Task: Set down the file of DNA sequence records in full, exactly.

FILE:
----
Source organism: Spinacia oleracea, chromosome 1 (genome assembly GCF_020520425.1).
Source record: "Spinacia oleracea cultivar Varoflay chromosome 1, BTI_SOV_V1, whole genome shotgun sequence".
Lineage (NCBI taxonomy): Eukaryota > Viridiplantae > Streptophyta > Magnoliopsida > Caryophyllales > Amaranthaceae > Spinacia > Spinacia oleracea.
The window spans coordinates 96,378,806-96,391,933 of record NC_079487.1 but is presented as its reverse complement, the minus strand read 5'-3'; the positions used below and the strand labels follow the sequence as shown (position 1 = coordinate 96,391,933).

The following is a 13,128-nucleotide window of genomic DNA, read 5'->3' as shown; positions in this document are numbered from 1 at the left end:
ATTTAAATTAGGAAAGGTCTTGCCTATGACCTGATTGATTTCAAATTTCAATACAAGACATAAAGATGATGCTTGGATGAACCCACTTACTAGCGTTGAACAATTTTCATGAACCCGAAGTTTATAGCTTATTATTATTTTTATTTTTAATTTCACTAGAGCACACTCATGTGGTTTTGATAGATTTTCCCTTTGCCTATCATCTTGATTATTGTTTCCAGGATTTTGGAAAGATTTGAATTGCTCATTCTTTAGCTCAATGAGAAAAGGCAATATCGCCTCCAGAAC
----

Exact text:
Source organism: Spinacia oleracea, chromosome 1 (genome assembly GCF_020520425.1).
Source record: "Spinacia oleracea cultivar Varoflay chromosome 1, BTI_SOV_V1, whole genome shotgun sequence".
Lineage (NCBI taxonomy): Eukaryota > Viridiplantae > Streptophyta > Magnoliopsida > Caryophyllales > Amaranthaceae > Spinacia > Spinacia oleracea.
The window spans coordinates 96,378,806-96,391,933 of record NC_079487.1 but is presented as its reverse complement, the minus strand read 5'-3'; the positions used below and the strand labels follow the sequence as shown (position 1 = coordinate 96,391,933).

The following is a 13,128-nucleotide window of genomic DNA, read 5'->3' as shown; positions in this document are numbered from 1 at the left end:
ATTTAAATTAGGAAAGGTCTTGCCTATGACCTGATTGATTTCAAATTTCAATACAAGACATAAAGATGATGCTTGGATGAACCCACTTACTAGCGTTGAACAATTTTCATGAACCCGAAGTTTATAGCTTATTATTATTTTTATTTTTAATTTCACTAGAGCACACTCATGTGGTTTTGATAGATTTTCCCTTTGCCTATCATCTTGATTATTGTTTCCAGGATTTTGGAAAGATTTGAATTGCTCATTCTTTAGCTCAATGAGAAAAGGCAATATCGCCTCCAGAAC